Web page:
President Erdogan’s official meeting with the UAE’s National Security Advisor, Tahnun bin Zayed al-Nahyan, and the renewed ties with Abu Dhabi are the result of behind-the-scenes regional intelligence operations in which the Kremlin wants to see straight and clearly.

While there is still a deep political divide both between Russia and Turkey, and between Turkey and the United Arab Emirates, the Turkish President hopes to encourage future Emirates’ investment. Turkish President Erdogan’s unprecedented meeting with the UAE’s national security representative, the aforementioned al-Nahyan, in Ankara on August 18 can be largely attributed to the work of the two countries’ intelligence services over the last few months.

There is a desire to turn a new page after eight years of icy relations, crystallised by the 2013 overthrow of Egypt’s leader Mohamed Morsi, a Muslim Brotherhood’s member close to Turkey and firmly opposed by the United Arab Emirates.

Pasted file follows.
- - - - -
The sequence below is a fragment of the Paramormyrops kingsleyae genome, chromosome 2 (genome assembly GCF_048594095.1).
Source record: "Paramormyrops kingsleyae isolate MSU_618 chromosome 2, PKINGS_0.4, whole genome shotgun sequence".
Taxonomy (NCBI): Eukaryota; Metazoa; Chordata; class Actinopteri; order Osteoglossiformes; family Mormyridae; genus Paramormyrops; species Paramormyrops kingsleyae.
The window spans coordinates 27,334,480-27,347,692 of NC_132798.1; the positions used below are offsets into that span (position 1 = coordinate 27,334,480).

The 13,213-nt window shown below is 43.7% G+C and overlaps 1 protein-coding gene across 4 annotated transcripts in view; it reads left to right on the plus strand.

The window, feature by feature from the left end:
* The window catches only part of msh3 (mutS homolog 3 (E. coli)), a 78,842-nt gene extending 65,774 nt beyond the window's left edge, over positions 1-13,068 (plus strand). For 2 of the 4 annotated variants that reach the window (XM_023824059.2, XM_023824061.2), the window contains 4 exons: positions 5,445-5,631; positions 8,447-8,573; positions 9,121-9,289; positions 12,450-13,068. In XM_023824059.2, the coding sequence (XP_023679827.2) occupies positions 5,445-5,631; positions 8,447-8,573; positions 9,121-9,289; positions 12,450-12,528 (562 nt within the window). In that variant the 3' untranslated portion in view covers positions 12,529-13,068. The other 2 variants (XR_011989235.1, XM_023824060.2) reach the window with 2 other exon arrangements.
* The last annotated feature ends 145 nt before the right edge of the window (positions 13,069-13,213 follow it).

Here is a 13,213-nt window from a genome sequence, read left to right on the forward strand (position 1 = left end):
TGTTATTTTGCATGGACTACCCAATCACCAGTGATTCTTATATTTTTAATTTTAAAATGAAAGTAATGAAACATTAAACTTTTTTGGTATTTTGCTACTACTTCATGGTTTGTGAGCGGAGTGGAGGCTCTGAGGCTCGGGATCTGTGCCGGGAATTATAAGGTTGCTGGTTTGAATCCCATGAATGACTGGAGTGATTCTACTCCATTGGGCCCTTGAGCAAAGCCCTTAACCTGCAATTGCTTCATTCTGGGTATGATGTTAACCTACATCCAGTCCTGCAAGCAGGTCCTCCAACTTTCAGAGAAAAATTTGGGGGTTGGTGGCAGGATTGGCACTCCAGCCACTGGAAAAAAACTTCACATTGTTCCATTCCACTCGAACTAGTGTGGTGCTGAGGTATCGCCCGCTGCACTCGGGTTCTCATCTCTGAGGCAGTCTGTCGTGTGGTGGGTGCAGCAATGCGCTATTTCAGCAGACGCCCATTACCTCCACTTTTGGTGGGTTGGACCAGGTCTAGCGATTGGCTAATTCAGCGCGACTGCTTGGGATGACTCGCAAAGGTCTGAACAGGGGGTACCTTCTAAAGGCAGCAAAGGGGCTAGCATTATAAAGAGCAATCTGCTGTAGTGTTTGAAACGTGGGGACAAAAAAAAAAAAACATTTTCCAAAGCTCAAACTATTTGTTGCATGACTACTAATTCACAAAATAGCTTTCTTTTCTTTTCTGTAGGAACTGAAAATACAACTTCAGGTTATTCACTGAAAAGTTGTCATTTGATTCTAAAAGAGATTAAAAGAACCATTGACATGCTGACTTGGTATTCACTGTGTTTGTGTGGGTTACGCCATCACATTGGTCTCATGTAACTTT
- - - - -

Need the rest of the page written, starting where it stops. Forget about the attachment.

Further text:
Steps towards reconciliation began on January 5, 2021 at the Gulf Cooperation Council Summit in al-Ula. The Summit marked the end of Qatar’s isolation, thus paving the way for a resumption of relations between the UAE and Turkey. After the Summit, al-Nahyan flew to Cairo where he met President Abdel Fattah al-Sisi, who strongly encouraged him to begin a new chapter with Turkey.

At the same time, Egypt’s intelligence service, Mukhabarat al-Amma, engaged in secret talks with its Turkish counterpart, the Milli İstihbarat Teşkilatıı. However, it was al-Nahya’s meeting with the Turkish intelligence Chief, Hakan Fidan, in Cairo a few weeks later that achieved the first results.